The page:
preparing a value scale
This post results from a note a drawing 2 student, who worked in Pastel, sent me. He asks if I can tell him what the technical term for working with pastel is called, precisely. I’d referred to it as drawing [with pastel], during the course of the semester. A drawing teacher, could say this. After his experience with it, he wonders if it might be more technically correct to say painting [with pastel], or in fact, could he be sculpting. I loved the question. He knows, he says, he is not pasteling. I understand he’s put his whole self into the process and experience teaches him much.
He picked up freedom with this medium, that he hadn’t been able to find with marker or charcoal. When he draws with pastel, his arm seems to glide or dance across his paper. I say to him his instincts / his feelings, in fact, are all correct. Any of the technical terms he uses, could be accurate. He could be drawing, he could be painting, and yes, he very well could be sculpting, on a 2 dimensional surface, with the medium of pastel.
learning local value with pastel
He notes that whatever it’s called…he absolutely and joyously loves it. With that statement, I decide since my semester with him is technically over, I can write what I really believe he’s doing.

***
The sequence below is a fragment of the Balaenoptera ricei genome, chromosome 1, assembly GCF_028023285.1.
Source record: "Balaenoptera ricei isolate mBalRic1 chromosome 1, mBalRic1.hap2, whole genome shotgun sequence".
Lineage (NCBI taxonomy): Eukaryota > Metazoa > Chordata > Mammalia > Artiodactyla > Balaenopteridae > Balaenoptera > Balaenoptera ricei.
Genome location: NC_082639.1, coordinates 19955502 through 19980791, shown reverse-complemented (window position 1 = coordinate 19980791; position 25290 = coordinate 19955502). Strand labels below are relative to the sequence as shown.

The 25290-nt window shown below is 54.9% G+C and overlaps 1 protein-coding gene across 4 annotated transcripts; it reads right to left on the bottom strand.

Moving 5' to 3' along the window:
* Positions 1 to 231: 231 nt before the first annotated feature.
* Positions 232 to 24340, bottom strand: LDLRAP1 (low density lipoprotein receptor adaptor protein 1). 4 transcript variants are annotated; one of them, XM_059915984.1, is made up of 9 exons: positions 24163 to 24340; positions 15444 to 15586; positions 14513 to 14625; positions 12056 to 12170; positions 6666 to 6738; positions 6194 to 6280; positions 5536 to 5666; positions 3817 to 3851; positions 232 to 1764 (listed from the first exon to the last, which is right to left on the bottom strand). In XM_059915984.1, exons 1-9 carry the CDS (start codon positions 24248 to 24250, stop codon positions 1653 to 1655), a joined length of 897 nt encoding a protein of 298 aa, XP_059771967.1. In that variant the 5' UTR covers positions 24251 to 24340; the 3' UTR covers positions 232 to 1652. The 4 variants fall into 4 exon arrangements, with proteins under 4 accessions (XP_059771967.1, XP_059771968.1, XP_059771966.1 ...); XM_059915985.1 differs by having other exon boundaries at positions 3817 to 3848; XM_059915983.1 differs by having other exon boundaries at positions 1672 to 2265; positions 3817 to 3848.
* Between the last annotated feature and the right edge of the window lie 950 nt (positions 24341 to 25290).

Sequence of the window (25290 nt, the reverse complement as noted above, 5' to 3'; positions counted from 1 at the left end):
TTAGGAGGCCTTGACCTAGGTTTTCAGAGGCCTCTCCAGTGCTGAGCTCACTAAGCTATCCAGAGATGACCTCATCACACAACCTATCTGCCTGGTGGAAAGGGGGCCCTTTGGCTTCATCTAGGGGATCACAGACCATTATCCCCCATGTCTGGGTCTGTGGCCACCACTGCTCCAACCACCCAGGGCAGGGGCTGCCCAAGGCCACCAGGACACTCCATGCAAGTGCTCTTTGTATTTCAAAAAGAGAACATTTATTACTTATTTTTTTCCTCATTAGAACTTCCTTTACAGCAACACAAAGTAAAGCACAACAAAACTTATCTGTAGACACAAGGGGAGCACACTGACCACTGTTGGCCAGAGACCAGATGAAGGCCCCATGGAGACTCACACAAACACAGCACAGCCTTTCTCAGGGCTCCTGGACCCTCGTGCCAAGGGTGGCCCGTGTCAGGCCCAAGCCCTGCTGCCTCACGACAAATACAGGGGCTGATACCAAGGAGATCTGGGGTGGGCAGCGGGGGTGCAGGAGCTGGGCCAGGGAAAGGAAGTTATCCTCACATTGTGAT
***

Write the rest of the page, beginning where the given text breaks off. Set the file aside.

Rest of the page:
I tell him he is engaging in joy, thru the medium of pastel, on a 2 dimensional surface (paper/canvas).
I humorously add, I think the Dalai Lama would approve. I believe he just might.
I choose to continue, and discuss practical things, because I feel one can never know enough about safety, especially when it appears, on all counts, he’ll continue using pastels. He’s bought himself several Rembrandt sets. (He does use both regular and Oil Pastels throughout the semester. Most everything I write here is referring to regular soft Pastel.)
I mention the importance of safety while working with the medium of pastel. By its very nature, it creates dust. Too much dust is a problem, to the lungs especially. Pastels are made of pigments and a binder, and pigments can be hazardous, the dust, specifically. Cobalt and Cadmium are beautiful, the blues and reds, and are highly toxic to the lungs, and kidneys. Inhaling or ingesting is not wise. Another pigment, Yellow Chrome, contains led, and can be absorbed thru the skin. Metals like gold, copper and silver can do the same thing. Mask (nose and mouth cover) and gloves are important with continued use of pastels.
The other thing about working in pastel, is that it is not a stable medium. Artists tend to fix it with an aerosol fixative. Caution should always be taken with any fixative. If you don’t have a ventilation system in your work space, go outdoors to spray, and still cover your mouth and nose.
Probably if you’re going to be working large, and drawing for long extended periods of time with charcoal, you might consider covering mouth and nose.
setting a ground
My students assignment is to reproduce an old master. This is his rendition of Vincent Van Gogh’s, Skeleton Smoking A Cigarette.
Don’t get me started on cigarettes….
I suggest when working with pastel (or any other art medium), to research the material. A good book to have in ones studio, The Artist’s Handbook of Materials and Techniques, by Ralph Mayer. BTW, according to my copy, working with pastel, would technically be called painting…
I still think he’s engaging in joy. Approached with thoughtfulness and care, it could bring many long years of happiness.